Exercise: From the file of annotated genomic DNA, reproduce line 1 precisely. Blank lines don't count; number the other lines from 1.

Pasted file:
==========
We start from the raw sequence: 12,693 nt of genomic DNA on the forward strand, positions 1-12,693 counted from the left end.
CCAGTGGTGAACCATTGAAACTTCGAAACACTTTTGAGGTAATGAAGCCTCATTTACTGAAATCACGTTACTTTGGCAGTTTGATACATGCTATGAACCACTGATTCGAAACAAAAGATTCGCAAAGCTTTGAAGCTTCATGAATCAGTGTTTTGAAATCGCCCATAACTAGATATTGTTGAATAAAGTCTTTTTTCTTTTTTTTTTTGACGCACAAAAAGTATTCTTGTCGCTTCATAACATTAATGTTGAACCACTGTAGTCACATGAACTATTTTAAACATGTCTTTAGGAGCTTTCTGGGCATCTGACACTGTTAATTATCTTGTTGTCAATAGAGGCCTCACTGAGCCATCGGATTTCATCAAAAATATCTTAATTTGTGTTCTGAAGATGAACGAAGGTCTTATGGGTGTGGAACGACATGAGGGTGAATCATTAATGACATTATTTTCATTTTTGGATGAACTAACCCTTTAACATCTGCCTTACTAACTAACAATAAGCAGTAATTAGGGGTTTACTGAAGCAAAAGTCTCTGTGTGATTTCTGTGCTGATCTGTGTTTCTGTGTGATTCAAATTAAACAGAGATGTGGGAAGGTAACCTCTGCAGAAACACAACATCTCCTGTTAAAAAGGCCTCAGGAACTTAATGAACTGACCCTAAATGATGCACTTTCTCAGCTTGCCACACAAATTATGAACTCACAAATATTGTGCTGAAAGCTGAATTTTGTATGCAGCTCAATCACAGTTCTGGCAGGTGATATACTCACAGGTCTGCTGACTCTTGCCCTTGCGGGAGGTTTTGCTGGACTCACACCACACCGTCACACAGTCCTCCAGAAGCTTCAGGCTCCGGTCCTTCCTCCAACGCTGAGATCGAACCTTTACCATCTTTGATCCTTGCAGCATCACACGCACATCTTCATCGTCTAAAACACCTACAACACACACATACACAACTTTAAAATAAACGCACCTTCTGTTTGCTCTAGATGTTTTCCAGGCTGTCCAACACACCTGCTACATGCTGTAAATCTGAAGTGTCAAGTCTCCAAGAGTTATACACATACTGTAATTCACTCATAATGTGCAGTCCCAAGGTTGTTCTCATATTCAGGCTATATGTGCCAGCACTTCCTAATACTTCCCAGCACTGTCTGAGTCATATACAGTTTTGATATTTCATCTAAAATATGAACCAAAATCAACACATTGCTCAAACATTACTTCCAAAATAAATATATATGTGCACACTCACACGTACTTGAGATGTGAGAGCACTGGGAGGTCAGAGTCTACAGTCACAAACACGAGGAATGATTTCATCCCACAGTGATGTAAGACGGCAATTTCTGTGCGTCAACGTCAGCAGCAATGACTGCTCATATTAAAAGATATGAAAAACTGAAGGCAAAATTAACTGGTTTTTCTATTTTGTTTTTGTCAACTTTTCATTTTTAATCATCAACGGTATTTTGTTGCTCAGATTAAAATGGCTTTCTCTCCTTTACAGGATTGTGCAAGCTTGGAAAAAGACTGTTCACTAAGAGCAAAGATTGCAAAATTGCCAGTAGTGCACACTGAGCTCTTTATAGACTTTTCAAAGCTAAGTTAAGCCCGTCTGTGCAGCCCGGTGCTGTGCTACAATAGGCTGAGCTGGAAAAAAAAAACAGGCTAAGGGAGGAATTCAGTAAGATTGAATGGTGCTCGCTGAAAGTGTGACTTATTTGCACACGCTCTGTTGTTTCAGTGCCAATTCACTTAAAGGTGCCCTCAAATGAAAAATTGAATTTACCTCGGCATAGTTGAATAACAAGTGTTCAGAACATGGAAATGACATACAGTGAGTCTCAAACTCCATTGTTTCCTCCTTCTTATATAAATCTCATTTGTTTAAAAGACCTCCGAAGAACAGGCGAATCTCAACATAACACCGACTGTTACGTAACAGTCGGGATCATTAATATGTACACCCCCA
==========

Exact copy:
We start from the raw sequence: 12,693 nt of genomic DNA on the forward strand, positions 1-12,693 counted from the left end.